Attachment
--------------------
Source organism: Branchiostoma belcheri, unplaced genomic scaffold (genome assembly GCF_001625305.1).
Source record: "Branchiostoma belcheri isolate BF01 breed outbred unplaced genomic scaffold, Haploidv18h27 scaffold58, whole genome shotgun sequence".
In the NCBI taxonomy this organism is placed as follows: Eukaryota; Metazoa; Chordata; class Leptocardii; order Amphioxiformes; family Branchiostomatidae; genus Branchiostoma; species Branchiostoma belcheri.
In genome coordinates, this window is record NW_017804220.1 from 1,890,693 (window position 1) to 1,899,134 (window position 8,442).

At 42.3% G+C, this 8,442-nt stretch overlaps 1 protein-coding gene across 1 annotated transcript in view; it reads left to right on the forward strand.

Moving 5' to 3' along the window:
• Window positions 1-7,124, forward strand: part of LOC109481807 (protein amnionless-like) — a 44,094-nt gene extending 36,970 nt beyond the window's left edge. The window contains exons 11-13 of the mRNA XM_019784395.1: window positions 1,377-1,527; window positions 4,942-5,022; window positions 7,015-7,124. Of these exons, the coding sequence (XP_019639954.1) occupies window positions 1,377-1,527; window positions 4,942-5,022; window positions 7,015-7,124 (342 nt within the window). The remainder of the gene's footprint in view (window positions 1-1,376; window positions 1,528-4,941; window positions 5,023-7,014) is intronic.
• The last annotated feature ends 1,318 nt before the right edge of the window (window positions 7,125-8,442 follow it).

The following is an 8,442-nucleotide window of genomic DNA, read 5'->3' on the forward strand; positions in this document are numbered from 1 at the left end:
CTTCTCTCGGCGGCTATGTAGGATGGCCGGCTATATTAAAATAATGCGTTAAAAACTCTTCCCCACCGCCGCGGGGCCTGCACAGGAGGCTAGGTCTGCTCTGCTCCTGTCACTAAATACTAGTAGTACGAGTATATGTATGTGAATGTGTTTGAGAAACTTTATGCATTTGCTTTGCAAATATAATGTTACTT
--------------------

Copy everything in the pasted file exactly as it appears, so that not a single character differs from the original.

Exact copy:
Source organism: Branchiostoma belcheri, unplaced genomic scaffold (genome assembly GCF_001625305.1).
Source record: "Branchiostoma belcheri isolate BF01 breed outbred unplaced genomic scaffold, Haploidv18h27 scaffold58, whole genome shotgun sequence".
In the NCBI taxonomy this organism is placed as follows: Eukaryota; Metazoa; Chordata; class Leptocardii; order Amphioxiformes; family Branchiostomatidae; genus Branchiostoma; species Branchiostoma belcheri.
In genome coordinates, this window is record NW_017804220.1 from 1,890,693 (window position 1) to 1,899,134 (window position 8,442).

At 42.3% G+C, this 8,442-nt stretch overlaps 1 protein-coding gene across 1 annotated transcript in view; it reads left to right on the forward strand.

Moving 5' to 3' along the window:
• Window positions 1-7,124, forward strand: part of LOC109481807 (protein amnionless-like) — a 44,094-nt gene extending 36,970 nt beyond the window's left edge. The window contains exons 11-13 of the mRNA XM_019784395.1: window positions 1,377-1,527; window positions 4,942-5,022; window positions 7,015-7,124. Of these exons, the coding sequence (XP_019639954.1) occupies window positions 1,377-1,527; window positions 4,942-5,022; window positions 7,015-7,124 (342 nt within the window). The remainder of the gene's footprint in view (window positions 1-1,376; window positions 1,528-4,941; window positions 5,023-7,014) is intronic.
• The last annotated feature ends 1,318 nt before the right edge of the window (window positions 7,125-8,442 follow it).

The following is an 8,442-nucleotide window of genomic DNA, read 5'->3' on the forward strand; positions in this document are numbered from 1 at the left end:
CTTCTCTCGGCGGCTATGTAGGATGGCCGGCTATATTAAAATAATGCGTTAAAAACTCTTCCCCACCGCCGCGGGGCCTGCACAGGAGGCTAGGTCTGCTCTGCTCCTGTCACTAAATACTAGTAGTACGAGTATATGTATGTGAATGTGTTTGAGAAACTTTATGCATTTGCTTTGCAAATATAATGTTACTT